THE CASE OF RAMGOPAL VARMA'S "MURDER"

THE CASE OF RAMGOPAL VARMA'S "MURDER"

There is no question that a person has a right to privacy concerning his or her family, marriage, procreation, motherhood and childbearing, and without his or her permission, no one can publish anything dealing with these issues. However, there is an exception to the said law, i.e. that if such publication is based on public records, including court records, any publication relating to these aspects will become uncontested. In other words, the right to privacy no longer exists if the matter becomes a matter of public record, and it becomes a valid topic for press and media comments, among others.

If the events that happened in the life of the respondent are now in the public domain, the appellants will not plead for any breach of the right to privacy by producing a film based on such events. This part of the matter was not considered by the Trial Court, i.e. material is now in the public domain when passing the order under appeal. So the order cannot be maintained.

It should not be denied that if any film is made by directly referring to her name, the name of her husband and the name of her father, much suffering and distress will be caused to the respondent, but because the appellants have promised through their Senior Counsel that they will not use the respondent's name, they would acknowledge their deceased husband or their deceased father in the film 'Murder'.

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The Telangana High Court gave the green signal for the release of Murder, a film by Ram Gopal Varma. A district court in Nalgonda had earlier imposed a stay on the film after the family of Amrutha Pranay approached the court. Murder is a film based on the caste killing that took place in Miryalguda, Telangana district, two years ago. A hired killer hacked Amrutha's husband, Pranay, a 24-year-old Dalit man, to death. The killer was employed by Maruthi Rao, his father-in-law, who had declined to marry his daughter. Ram Gopal Varma, however, approached the High Court with an appeal after the lower court granted a stay order.

The film Murder by RGV may be released on the condition that the film does not use the names of any of the victims or members of the family, including those of Amrutha, Pranay or Maruthi Rao. The lawyer of Ram Gopal Varma allegedly told the court that if any of the names were mentioned, they would make the necessary modifications accordingly.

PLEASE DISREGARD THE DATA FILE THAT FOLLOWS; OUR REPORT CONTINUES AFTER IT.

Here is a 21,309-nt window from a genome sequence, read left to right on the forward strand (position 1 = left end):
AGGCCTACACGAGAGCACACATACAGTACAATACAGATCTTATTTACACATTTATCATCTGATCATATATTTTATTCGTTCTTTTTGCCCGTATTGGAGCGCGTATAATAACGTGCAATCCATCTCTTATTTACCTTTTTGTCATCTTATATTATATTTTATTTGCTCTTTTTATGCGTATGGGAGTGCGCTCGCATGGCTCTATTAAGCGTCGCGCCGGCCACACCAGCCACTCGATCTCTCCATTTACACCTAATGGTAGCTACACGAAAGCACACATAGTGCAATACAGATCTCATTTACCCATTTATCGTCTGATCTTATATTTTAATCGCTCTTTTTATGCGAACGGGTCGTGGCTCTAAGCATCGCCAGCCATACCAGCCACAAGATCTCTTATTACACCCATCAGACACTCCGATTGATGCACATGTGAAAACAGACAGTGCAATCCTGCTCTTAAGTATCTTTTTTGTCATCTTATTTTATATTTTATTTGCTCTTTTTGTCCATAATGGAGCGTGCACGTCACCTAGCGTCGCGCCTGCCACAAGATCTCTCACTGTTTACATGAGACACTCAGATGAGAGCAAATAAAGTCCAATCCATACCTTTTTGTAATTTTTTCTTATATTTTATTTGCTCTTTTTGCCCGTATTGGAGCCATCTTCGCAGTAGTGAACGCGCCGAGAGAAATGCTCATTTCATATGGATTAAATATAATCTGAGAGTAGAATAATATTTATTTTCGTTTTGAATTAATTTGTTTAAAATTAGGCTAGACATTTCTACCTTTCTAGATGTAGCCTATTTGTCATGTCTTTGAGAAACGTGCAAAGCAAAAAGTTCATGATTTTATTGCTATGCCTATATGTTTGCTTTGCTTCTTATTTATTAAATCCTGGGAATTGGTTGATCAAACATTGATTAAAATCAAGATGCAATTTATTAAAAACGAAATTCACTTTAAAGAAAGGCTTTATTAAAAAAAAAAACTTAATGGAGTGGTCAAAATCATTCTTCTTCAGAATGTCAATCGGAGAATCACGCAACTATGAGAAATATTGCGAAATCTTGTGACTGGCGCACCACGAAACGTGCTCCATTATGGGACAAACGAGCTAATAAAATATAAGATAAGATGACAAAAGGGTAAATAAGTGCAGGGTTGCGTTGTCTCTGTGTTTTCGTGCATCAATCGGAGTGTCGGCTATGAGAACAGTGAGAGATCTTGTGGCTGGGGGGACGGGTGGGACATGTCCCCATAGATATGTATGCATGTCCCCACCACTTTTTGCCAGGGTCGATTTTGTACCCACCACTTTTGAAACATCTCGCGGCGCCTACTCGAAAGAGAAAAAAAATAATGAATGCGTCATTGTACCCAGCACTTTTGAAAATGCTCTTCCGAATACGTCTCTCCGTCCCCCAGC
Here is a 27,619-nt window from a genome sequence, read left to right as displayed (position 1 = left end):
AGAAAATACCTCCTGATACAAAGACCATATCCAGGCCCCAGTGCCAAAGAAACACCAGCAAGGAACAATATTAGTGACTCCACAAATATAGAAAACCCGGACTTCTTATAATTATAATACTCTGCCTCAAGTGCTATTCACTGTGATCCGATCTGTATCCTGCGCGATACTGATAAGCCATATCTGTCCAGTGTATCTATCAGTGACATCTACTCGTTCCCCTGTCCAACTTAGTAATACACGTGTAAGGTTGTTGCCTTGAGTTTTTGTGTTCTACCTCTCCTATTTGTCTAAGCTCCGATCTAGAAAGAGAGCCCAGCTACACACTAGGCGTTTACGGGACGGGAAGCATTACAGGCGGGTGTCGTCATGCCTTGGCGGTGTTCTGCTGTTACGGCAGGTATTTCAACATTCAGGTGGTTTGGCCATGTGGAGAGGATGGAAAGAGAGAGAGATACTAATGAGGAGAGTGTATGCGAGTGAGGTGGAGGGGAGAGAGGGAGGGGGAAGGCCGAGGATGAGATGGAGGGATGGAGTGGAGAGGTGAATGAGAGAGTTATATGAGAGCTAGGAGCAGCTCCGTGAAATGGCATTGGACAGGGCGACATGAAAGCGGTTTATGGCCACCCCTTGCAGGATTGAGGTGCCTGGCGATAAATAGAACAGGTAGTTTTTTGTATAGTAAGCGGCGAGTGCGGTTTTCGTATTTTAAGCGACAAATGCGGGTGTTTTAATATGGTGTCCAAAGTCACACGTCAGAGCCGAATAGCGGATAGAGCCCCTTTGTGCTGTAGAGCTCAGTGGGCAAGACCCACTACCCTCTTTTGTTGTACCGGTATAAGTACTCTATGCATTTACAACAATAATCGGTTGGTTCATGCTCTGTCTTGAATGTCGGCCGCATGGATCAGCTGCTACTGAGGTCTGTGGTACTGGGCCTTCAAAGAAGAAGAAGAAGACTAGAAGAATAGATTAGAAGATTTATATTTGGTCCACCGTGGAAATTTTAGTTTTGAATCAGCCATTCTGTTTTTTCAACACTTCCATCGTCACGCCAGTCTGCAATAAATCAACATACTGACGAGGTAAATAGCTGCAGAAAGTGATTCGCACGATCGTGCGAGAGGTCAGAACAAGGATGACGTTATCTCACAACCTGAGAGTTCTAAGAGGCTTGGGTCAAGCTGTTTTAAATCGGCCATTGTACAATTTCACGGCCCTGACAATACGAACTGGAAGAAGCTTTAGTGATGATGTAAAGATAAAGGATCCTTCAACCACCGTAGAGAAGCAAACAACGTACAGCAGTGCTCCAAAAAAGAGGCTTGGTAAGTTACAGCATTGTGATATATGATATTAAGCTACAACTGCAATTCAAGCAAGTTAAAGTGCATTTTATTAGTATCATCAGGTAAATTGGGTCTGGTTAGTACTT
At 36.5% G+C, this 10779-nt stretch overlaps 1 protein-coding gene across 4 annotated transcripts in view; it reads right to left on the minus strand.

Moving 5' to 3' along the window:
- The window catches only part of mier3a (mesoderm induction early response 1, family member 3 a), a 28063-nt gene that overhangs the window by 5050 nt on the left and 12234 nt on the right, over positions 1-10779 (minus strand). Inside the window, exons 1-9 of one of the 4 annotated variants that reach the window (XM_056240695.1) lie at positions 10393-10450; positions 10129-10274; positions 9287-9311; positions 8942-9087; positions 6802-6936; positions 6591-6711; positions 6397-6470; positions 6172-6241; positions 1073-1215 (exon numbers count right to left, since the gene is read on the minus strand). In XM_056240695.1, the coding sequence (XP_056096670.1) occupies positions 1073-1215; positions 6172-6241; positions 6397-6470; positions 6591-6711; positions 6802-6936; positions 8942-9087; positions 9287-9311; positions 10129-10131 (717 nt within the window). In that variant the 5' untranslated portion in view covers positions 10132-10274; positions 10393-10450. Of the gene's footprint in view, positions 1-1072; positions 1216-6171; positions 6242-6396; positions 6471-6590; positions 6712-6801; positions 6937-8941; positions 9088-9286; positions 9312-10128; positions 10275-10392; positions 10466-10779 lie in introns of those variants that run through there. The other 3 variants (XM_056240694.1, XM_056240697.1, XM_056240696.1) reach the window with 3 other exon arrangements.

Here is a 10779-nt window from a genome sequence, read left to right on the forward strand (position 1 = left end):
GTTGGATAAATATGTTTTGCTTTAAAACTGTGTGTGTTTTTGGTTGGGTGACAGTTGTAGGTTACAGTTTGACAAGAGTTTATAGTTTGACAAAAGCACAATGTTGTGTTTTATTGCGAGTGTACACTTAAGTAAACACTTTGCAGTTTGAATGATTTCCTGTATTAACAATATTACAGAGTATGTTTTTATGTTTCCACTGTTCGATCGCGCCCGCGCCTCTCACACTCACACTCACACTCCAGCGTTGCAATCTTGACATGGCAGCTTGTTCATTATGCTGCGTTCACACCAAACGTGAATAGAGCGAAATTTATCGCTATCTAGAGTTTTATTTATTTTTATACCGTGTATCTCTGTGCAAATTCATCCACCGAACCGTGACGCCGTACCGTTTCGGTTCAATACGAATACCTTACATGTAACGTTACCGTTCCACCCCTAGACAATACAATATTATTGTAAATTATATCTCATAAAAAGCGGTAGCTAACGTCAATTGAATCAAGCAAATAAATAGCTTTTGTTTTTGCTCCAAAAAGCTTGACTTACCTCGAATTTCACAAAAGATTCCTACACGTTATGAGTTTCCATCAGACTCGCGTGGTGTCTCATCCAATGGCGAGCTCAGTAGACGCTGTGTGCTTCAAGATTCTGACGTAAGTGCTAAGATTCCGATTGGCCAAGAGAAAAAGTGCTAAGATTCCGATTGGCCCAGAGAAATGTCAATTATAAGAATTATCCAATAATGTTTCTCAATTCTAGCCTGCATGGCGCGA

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There is no question that a person has a right to privacy concerning his or her families, marriage, procreation, motherhood and childbearing, and without his or her permission, no one can publish anything dealing with these issues.

However, there is an exception to the said provision, i.e. that if such publishing is based on public documents, like court records, any publication relating to these things will become uncontested. In other words, the right to secrecy no longer applies if the matter becomes a matter of public record, and it becomes a legal target for news and media comments, among others. There are, of course, some exceptions to this exemption, which have not been affected.

If the events that happened in the life of the respondent are now in the public domain, the appellants will not plead for any breach of the right to privacy by producing a film based on such events. This part of the matter was not considered by the Trial Court, i.e. material is now in the public domain when passing the order under appeal. But the order can't be kept.

It should not be denied that if any film were made by directly referring to her name, the name of her husband and the name of her father, much suffering and distress will be caused to the respondent, but since the appellants have promised through their Senior Counsel that they will not use the respondent's name, they would recognise their deceased husband or their deceased father in the film 'Murder'.

The court, therefore, ruled that Civil Miscellaneous Appeal is permitted and the order is set aside subject to the condition that the appellants may not use or refer to the respondent, her deceased husband or even her deceased father by name or the captions listed on Twitter, social media, anywhere in the movie 'Murder' being created by them and even on social media, printing material (posters).

 

BY-ADITI GOEL